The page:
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The Location of the UK Cotton Textiles Industry in 1838: a Quantitative Analysis

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  • Crafts, Nicholas

    (University of Warwick)

  • Wolf, Nikolaus

    (Humboldt University)

Abstract

We examine the geography of cotton textiles in Britain in 1838 to test claims about why the industry came to be so heavily concentrated in Lancashire. Our analysis considers both first and second nature aspects of geography including the availability of water power, humidity, coal prices, market access and sunk costs. We show that some of these characteristics have substantial explanatory power. Moreover, we exploit the change from water to steam power to show that the persistent effect of first nature characteristics on industry location can be explained by a combination of sunk costs and agglomeration effects.

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Bibliographic Info

Paper provided by Competitive Advantage in the Global Economy (CAGE) in its series CAGE Online Working Paper Series with number 148.

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Date of creation: 2013
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Handle: RePEc:cge:wacage:148

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Keywords: agglomeration; cotton textiles; geography; industry location;

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  1. Sascha O. Becker & Karolina Ekholm & Robert Jäckle & Marc-Andreas Muendler, 2005. "Location Choice and Employment Decisions: A Comparison of German and Swedish Multinationals," Review of World Economics (Weltwirtschaftliches Archiv), Springer, vol. 141(4), pages 693-731, December.
  2. Marc J. Melitz & Stephen J. Redding, 2012. "Heterogeneous firms and trade," LSE Research Online Documents on Economics 48928, London School of Economics and Political Science, LSE Library.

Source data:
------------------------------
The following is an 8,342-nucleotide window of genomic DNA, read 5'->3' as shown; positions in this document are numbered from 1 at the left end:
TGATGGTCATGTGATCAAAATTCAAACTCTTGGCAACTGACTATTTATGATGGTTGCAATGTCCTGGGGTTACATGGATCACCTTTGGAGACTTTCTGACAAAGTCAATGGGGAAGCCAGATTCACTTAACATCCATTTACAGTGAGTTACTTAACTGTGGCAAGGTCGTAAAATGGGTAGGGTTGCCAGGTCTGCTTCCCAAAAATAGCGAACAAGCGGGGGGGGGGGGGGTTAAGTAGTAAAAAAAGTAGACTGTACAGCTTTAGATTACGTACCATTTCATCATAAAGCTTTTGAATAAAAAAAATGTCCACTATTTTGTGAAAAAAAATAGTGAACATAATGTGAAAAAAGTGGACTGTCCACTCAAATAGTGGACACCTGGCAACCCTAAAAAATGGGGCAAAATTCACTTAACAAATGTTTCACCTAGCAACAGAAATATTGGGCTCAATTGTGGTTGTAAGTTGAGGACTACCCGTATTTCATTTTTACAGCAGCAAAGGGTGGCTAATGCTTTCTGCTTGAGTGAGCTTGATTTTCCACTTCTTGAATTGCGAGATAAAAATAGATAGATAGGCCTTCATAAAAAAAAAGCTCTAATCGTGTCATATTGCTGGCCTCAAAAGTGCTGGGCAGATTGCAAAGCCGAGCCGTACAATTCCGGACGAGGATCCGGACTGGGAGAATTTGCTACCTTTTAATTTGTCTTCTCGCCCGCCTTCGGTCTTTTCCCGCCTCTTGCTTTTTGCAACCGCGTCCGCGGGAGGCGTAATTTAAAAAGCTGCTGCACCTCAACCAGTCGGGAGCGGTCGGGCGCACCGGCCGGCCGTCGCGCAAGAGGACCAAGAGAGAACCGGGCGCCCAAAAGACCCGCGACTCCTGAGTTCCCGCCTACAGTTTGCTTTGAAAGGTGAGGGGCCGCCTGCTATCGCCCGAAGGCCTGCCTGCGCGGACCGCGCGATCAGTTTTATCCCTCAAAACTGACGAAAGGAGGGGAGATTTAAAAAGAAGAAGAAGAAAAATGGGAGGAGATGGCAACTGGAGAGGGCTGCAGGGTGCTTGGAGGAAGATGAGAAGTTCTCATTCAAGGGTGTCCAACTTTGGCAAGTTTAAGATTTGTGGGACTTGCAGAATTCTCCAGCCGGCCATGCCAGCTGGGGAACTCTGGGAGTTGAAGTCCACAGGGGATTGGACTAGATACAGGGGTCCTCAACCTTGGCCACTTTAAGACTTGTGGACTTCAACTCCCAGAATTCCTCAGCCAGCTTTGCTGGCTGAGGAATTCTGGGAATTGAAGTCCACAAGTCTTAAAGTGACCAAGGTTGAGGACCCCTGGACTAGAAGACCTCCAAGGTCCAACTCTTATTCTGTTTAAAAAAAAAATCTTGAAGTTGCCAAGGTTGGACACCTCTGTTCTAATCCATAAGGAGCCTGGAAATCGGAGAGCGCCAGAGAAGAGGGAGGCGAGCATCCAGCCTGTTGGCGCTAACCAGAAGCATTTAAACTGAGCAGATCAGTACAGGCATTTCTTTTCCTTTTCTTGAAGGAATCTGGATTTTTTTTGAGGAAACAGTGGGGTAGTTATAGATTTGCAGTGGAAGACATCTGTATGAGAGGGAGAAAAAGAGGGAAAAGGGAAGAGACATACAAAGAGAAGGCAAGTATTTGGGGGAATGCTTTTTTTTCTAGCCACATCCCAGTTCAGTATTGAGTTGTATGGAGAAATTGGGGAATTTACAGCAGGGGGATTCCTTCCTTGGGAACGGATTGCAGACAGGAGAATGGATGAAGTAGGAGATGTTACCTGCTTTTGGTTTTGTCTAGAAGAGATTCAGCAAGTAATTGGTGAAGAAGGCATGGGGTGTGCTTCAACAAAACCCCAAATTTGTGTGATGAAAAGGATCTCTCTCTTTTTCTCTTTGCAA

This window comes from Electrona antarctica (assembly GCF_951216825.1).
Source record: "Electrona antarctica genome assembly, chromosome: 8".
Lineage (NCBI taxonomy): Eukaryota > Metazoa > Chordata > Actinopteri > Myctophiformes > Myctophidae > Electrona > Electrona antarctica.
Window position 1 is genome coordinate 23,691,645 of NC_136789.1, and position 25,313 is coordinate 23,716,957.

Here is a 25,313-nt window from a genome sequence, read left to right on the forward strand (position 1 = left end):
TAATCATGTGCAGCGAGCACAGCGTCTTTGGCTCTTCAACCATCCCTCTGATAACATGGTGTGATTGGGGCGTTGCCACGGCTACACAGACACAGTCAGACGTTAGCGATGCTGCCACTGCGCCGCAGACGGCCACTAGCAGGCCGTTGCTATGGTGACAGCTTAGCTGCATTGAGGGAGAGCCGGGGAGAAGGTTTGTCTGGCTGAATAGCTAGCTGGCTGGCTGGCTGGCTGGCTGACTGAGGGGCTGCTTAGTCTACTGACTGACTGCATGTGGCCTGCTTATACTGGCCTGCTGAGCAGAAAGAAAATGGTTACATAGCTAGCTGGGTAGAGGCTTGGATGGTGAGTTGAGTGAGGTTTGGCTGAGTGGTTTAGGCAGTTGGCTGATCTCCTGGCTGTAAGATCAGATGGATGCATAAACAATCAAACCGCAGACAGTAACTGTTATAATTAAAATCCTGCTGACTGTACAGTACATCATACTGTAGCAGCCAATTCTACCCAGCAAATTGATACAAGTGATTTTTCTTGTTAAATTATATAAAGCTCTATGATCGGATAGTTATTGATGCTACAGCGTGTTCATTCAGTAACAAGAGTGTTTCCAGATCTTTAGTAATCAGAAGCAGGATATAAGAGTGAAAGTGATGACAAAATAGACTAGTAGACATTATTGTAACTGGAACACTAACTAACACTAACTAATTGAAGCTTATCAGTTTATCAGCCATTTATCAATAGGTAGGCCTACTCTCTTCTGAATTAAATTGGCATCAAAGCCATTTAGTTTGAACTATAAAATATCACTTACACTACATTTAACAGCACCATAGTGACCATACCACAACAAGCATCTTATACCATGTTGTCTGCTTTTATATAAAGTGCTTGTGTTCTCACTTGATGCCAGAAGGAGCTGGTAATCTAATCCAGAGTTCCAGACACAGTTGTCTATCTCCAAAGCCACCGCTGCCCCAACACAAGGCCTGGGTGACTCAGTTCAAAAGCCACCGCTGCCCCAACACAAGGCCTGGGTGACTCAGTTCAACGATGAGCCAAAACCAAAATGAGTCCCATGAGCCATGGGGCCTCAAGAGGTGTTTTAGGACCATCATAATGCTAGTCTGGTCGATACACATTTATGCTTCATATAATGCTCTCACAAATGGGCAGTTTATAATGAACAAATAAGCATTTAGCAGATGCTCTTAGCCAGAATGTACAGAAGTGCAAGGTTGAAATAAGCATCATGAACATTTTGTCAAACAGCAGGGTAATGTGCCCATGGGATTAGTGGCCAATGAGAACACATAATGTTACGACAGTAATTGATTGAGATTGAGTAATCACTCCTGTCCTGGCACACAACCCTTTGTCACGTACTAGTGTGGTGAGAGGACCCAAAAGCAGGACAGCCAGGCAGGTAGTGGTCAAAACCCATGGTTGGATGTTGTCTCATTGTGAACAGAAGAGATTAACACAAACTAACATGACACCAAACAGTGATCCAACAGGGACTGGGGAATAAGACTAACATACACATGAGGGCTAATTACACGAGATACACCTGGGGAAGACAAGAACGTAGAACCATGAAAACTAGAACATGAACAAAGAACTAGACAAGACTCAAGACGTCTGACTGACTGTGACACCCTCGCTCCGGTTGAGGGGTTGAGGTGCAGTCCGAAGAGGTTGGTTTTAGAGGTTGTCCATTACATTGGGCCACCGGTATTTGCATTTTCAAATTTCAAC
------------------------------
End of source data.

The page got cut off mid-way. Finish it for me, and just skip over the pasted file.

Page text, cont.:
3. Timothy Leunig, 2003. "A British industrial success: productivity in the Lancashire and New England cotton spinning industries a century ago," Economic History Review, Economic History Society, vol. 56(1), pages 90-117, 02.
  4. Schmidheiny, Kurt & Brülhart, Marius, 2011. "On the equivalence of location choice models: Conditional logit, nested logit and Poisson," Journal of Urban Economics, Elsevier, vol. 69(2), pages 214-222, March.
  5. Paulo Guimar�es & Octávio Figueirdo & Douglas Woodward, 2003. "A Tractable Approach to the Firm Location Decision Problem," The Review of Economics and Statistics, MIT Press, vol. 85(1), pages 201-204, February.
  6. Krugman, Paul, 1991. "Increasing Returns and Economic Geography," Journal of Political Economy, University of Chicago Press, vol. 99(3), pages 483-99, June.
  7. Head, Charles Keith & Mayer, Thierry, 2005. "Regional Wage and Employment Responses to Market Potential in the EU," CEPR Discussion Papers 4908, C.E.P.R. Discussion Papers.
  8. Stephen Redding & Daniel.M Sturm & Nikolaus Wolf, 2007. "History and industry location: evidence from German airports," LSE Research Online Documents on Economics 3680, London School of Economics and Political Science, LSE Library.
  9. Keith Head & Thierry Mayer, 2004. "Market Potential and the Location of Japanese Investment in the European Union," The Review of Economics and Statistics, MIT Press, vol. 86(4), pages 959-972, November.
  10. Peter Solar & John Lyons, 2011. "The English cotton spinning industry, 1780-1840, as revealed in the columns of the London Gazette," Business History, Taylor & Francis Journals, vol. 53(3), pages 302-323.
  11. Motta, Massimo & Thisse, Jacques-Francois, 1994. "Does environmental dumping lead to delocation?," European Economic Review, Elsevier, vol. 38(3-4), pages 563-576, April.
  12. Daron Acemoglu, 1998. "Why Do New Technologies Complement Skills? Directed Technical Change And Wage Inequality," The Quarterly Journal of Economics, MIT Press, vol. 113(4), pages 1055-1089, November.
  13. Ros S, Joan R., 2003. "Why Isn't the Whole of Spain Industrialized? New Economic Geography and Early Industrialization, 1797 1910," The Journal of Economic History, Cambridge University Press, vol. 63(04), pages 995-1022, December.
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Blog mentions

As found by EconAcademics.org, the blog aggregator for Economics research:
  1. Industrial Location and Path Dependency during the British Industrial Revolution
    by missiaia in NEP-HIS blog on 2013-10-28 12:03:00
  2. On the many failures of (southern) Italy to catch up
    by missiaia in NEP-HIS blog on 2014-01-20 12:57:07
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Cited by:
  1. Alan Fernihough & Kevin Hjorstshøj O’Rourke, 2014. "Coal and the European Industrial Revolution," Oxford University Economic and Social History Series _124, Economics Group, Nuffield College, University of Oxford.

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